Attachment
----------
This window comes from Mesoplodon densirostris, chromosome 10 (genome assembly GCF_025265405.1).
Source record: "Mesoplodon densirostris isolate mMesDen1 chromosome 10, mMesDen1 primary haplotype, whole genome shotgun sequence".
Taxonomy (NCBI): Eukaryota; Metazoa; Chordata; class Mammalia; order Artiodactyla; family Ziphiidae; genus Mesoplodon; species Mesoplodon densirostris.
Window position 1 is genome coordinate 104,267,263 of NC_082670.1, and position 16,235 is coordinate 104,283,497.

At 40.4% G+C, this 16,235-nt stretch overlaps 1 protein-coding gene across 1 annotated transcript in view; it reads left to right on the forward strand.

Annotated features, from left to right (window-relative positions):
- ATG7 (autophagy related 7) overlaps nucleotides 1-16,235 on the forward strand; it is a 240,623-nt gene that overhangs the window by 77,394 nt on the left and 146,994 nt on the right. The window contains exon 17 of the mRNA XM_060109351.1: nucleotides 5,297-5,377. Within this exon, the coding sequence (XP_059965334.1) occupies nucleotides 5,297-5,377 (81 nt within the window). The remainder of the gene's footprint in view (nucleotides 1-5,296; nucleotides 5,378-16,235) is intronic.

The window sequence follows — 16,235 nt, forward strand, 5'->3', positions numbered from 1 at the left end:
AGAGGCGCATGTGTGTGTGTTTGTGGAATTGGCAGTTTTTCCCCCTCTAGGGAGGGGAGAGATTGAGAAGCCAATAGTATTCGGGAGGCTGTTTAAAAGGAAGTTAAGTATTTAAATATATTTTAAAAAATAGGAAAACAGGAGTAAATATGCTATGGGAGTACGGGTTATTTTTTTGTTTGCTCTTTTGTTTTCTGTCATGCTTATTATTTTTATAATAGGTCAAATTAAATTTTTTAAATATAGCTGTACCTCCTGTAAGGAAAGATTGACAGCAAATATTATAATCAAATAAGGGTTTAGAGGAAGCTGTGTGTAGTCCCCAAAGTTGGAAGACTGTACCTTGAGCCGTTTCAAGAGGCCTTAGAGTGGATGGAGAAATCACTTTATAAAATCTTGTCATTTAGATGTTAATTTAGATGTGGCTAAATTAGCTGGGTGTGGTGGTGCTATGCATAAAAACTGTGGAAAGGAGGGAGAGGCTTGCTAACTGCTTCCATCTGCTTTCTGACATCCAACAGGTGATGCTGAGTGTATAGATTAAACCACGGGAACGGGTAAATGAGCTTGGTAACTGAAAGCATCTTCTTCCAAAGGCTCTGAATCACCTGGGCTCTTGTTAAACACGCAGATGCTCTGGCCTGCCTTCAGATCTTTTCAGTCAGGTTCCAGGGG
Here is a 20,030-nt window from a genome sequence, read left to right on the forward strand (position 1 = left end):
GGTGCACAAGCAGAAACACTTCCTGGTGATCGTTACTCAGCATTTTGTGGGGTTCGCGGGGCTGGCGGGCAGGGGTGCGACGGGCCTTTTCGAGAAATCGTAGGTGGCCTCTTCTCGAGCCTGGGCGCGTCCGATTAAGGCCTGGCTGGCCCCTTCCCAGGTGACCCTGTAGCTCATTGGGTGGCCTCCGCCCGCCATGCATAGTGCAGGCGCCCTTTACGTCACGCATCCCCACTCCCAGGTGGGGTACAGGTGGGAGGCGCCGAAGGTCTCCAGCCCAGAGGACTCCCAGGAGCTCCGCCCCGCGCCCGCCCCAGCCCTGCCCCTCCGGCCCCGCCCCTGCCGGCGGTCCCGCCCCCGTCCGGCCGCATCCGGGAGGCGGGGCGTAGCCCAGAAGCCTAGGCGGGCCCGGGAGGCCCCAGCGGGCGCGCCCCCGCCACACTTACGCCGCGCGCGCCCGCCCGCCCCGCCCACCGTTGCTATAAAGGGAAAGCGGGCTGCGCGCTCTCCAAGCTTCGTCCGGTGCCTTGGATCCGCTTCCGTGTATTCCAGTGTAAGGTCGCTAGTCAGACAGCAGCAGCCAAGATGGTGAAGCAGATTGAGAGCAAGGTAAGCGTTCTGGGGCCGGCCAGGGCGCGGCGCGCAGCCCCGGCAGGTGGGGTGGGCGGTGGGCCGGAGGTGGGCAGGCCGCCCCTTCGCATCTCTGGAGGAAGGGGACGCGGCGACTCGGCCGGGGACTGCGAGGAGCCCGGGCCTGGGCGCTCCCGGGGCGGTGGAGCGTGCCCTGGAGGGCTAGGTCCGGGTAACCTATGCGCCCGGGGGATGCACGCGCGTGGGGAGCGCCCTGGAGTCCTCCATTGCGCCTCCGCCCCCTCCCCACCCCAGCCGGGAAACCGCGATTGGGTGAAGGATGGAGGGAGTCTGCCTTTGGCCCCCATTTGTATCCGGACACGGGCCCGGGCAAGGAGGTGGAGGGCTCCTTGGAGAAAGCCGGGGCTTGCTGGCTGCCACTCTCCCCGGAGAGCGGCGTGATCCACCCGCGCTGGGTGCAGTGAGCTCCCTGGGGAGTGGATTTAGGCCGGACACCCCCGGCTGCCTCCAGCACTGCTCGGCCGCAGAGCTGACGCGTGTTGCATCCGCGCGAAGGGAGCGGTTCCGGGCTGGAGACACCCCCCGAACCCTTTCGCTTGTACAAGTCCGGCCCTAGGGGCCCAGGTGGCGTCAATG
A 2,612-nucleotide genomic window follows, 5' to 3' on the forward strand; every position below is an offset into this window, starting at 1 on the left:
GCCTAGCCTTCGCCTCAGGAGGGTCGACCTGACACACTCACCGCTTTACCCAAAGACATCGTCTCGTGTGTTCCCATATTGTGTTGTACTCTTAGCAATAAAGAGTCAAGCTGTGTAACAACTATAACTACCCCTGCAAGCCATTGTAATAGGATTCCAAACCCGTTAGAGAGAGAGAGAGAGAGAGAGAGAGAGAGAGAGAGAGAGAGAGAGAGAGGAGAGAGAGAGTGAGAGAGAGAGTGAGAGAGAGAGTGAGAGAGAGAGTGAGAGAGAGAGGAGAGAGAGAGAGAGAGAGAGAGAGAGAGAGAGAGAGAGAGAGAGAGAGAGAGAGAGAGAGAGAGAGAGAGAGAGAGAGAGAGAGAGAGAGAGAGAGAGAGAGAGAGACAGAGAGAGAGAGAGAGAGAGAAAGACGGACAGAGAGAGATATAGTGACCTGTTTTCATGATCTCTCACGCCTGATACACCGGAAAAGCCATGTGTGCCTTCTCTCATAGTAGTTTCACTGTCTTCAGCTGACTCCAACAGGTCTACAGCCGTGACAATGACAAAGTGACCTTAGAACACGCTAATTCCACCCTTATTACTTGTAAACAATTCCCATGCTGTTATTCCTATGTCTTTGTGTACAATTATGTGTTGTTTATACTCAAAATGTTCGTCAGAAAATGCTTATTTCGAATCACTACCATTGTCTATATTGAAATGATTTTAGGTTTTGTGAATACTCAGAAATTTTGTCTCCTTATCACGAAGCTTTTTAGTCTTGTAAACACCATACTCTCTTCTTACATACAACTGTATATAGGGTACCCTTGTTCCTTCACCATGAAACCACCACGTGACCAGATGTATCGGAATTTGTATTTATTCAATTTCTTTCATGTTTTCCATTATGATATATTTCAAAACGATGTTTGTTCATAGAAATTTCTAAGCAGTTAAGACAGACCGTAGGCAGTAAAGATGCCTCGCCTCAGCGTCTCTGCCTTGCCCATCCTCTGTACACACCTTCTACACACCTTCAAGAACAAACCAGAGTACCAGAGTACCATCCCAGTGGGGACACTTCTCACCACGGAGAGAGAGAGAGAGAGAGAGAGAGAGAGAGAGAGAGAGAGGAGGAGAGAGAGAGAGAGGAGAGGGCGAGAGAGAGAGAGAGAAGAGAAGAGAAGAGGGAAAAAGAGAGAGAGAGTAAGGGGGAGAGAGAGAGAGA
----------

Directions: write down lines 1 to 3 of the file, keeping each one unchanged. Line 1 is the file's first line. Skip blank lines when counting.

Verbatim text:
This window comes from Mesoplodon densirostris, chromosome 10 (genome assembly GCF_025265405.1).
Source record: "Mesoplodon densirostris isolate mMesDen1 chromosome 10, mMesDen1 primary haplotype, whole genome shotgun sequence".
Taxonomy (NCBI): Eukaryota; Metazoa; Chordata; class Mammalia; order Artiodactyla; family Ziphiidae; genus Mesoplodon; species Mesoplodon densirostris.